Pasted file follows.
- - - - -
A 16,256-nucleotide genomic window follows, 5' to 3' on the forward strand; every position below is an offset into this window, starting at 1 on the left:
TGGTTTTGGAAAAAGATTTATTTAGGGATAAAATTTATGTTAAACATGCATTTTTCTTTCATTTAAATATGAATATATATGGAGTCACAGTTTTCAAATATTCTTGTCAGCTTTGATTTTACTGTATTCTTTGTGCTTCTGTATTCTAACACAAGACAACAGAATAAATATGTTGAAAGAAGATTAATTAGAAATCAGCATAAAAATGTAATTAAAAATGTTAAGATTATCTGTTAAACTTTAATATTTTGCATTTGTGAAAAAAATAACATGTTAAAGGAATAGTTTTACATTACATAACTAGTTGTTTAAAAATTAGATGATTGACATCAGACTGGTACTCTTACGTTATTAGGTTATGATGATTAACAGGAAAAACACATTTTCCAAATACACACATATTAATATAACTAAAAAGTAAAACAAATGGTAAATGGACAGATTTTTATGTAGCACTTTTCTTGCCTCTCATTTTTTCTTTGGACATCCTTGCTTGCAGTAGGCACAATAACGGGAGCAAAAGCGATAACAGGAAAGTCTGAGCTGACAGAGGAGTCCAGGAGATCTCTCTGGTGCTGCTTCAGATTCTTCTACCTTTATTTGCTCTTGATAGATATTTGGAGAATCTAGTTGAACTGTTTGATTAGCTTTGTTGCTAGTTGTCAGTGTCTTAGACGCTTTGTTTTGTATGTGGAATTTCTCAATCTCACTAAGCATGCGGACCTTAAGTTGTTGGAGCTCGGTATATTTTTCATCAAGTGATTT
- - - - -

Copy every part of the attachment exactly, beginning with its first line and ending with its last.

A 16,256-nucleotide genomic window follows, 5' to 3' on the forward strand; every position below is an offset into this window, starting at 1 on the left:
TGGTTTTGGAAAAAGATTTATTTAGGGATAAAATTTATGTTAAACATGCATTTTTCTTTCATTTAAATATGAATATATATGGAGTCACAGTTTTCAAATATTCTTGTCAGCTTTGATTTTACTGTATTCTTTGTGCTTCTGTATTCTAACACAAGACAACAGAATAAATATGTTGAAAGAAGATTAATTAGAAATCAGCATAAAAATGTAATTAAAAATGTTAAGATTATCTGTTAAACTTTAATATTTTGCATTTGTGAAAAAAATAACATGTTAAAGGAATAGTTTTACATTACATAACTAGTTGTTTAAAAATTAGATGATTGACATCAGACTGGTACTCTTACGTTATTAGGTTATGATGATTAACAGGAAAAACACATTTTCCAAATACACACATATTAATATAACTAAAAAGTAAAACAAATGGTAAATGGACAGATTTTTATGTAGCACTTTTCTTGCCTCTCATTTTTTCTTTGGACATCCTTGCTTGCAGTAGGCACAATAACGGGAGCAAAAGCGATAACAGGAAAGTCTGAGCTGACAGAGGAGTCCAGGAGATCTCTCTGGTGCTGCTTCAGATTCTTCTACCTTTATTTGCTCTTGATAGATATTTGGAGAATCTAGTTGAACTGTTTGATTAGCTTTGTTGCTAGTTGTCAGTGTCTTAGACGCTTTGTTTTGTATGTGGAATTTCTCAATCTCACTAAGCATGCGGACCTTAAGTTGTTGGAGCTCGGTATATTTTTCATCAAGTGATTT